Evan Brand: Yeah and DHEA drops with age, too. So–
Dr. Justin Marchegiani: Big time.
Evan Brand: You and I aren’t too old yet where the point we’re still probably making a lot of DHEA but I’m seeing people with 22, 23 years old that have depressed DHEA levels worse than some of the 60-year-olds that we’ll look at. So just because you are young, it doesn’t mean that you are gonna have that maximum output if your adrenal stress is going to overwhelm that level. Maybe we should talk about some of the symptoms that people may be feeling if they do have some type of adrenal imbalance which would include DHEA.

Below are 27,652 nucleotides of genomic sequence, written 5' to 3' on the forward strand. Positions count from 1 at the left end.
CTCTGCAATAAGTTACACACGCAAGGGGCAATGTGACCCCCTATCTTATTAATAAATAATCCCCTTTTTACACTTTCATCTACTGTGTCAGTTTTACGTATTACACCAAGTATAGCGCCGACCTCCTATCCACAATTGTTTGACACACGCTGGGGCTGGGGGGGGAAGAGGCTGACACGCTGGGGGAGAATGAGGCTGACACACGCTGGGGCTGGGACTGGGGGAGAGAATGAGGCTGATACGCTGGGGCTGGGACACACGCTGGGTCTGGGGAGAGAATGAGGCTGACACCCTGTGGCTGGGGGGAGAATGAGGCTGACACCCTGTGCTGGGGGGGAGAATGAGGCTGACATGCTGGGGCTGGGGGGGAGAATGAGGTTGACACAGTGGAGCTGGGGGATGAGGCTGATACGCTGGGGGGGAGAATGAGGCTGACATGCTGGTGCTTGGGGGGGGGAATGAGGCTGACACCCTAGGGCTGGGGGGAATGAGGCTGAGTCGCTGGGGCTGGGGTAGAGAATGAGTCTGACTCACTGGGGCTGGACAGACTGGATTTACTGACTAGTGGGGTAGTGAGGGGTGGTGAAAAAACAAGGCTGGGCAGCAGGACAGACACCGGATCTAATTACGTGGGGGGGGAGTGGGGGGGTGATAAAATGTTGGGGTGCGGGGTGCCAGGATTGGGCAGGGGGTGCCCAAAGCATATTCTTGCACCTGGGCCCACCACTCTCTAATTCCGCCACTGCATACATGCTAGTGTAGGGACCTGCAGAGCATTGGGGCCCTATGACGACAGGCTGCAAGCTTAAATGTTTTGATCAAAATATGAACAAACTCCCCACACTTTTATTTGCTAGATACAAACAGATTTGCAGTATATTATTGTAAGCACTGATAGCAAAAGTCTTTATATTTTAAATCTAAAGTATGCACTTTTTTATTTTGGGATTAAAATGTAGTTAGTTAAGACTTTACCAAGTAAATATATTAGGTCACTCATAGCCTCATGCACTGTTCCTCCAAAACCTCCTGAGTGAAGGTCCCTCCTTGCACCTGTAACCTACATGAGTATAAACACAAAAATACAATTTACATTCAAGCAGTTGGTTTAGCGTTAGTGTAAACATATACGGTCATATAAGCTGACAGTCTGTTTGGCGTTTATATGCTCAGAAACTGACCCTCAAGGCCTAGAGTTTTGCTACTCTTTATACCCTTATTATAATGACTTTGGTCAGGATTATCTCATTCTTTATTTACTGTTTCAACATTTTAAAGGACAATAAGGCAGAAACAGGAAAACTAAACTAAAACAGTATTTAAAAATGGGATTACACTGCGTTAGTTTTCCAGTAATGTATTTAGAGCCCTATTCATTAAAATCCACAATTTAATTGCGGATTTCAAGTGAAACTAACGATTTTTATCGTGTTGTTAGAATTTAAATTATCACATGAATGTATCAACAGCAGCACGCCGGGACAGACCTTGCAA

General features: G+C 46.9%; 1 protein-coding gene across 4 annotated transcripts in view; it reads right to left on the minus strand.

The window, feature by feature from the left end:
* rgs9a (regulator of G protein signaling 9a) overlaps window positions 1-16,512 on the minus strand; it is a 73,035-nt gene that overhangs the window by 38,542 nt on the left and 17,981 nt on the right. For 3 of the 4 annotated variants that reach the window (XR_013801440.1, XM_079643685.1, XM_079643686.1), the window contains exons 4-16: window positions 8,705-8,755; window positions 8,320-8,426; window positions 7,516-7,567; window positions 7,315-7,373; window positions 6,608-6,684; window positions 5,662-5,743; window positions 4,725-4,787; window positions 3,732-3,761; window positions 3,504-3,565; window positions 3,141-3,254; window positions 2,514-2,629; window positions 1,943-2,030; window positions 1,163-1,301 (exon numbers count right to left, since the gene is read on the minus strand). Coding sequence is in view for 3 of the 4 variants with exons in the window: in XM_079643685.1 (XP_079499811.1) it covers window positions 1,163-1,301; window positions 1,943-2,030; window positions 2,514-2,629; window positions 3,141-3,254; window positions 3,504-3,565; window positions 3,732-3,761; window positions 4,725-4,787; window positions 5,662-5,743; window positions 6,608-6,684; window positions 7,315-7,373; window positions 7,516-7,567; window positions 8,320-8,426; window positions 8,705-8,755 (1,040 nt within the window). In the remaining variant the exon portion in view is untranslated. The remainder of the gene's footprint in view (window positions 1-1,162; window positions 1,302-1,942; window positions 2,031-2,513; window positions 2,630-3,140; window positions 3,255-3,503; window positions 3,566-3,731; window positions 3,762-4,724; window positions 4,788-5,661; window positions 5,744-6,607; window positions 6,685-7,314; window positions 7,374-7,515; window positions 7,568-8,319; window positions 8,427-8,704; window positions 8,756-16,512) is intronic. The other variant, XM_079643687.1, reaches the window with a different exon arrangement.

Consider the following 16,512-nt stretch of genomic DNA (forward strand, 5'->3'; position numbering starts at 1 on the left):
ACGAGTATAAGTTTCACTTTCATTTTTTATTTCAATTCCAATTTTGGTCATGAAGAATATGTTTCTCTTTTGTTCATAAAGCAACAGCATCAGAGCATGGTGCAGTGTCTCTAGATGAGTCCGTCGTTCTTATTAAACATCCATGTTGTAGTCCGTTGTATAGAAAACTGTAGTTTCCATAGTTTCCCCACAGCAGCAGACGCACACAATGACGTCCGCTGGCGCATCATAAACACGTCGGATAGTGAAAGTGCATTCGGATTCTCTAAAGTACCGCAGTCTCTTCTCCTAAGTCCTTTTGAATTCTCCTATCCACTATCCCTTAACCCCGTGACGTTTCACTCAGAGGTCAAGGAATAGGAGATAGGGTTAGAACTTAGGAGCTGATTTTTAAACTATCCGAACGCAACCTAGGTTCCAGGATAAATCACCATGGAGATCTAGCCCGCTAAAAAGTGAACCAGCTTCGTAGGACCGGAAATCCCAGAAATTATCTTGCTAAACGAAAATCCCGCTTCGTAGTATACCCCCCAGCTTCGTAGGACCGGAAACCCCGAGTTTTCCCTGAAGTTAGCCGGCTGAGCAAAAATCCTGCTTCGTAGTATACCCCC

Dr. Justin Marchegiani: Great. So a lot of the adrenal symptoms are gonna be connected in and around energy, in and around pain or inflammation whether it’s in the joints or it could be inflammation in the brain like brain fog, mood, memory, because DHEA is primarily gonna be produced by the adrenal glands, a female is gonna significantly notice it as they transition to menopause because now they’re—they’re not getting a lot of their anabolic hormones from their ovaries anymore because they’re no longer cycling. So as soon as they start going into this perimenopausal range where they start shifting or missing periods or they go 3 years without a period, that’s considered to be menopause. Once they start transitioning between 48 and age 51, they’re gonna be relying more on their adrenal glands for that sex hormone output. So my analogy is we get this backup generator, right? Let’s see you live in the northeast. I great up in the Boston area so this was common for me. But you’d have a—you purchase generator because if you ever had the power go out because of a big snowstorm for 2 or 3 days, you wanna make sure you don’t freeze. So you buy this big generator and typically the generators will run off of either electricity or gasoline. Now the gas has to be in the tank for that generator to work. So imagine if you got this big snowstorm, it hits and you don’t fill that generator up fully with gasoline, well, now when it comes time to need it and rely on that generator to power your house and to keep the heat going and electricity on, well, it’s not gonna be there for your needs, so you’re gonna start having symptoms have like maybe lower heat in the house. You may have less electricity. Maybe the TV will flicker. Now that’s kind of akin to your adrenal glands because that’s the backup generator for women as they go into menopause for their sex hormones, so just like we had a—a generator that was not fully charged when the snowstorm hit, the snowstorm now is gonna be menopause so when menopause starts happening that generator, your adrenal glands, are more depleted with DHEA so now when we start to rely on more on those adrenals, they aren’t gonna be there to help us in this stressful transitionary period. And then the symptoms of menopause come on harder which can be the mood, the hair loss, the—the skin issues. Obviously the hot flashes, fatigue, depression, a whole milieu of symptoms. It could be 20 or 30 going down a line, vaginal dryness, low libido, all of the—you know the top 10 or 20 things that we see, weight gain that all of our patients complain of.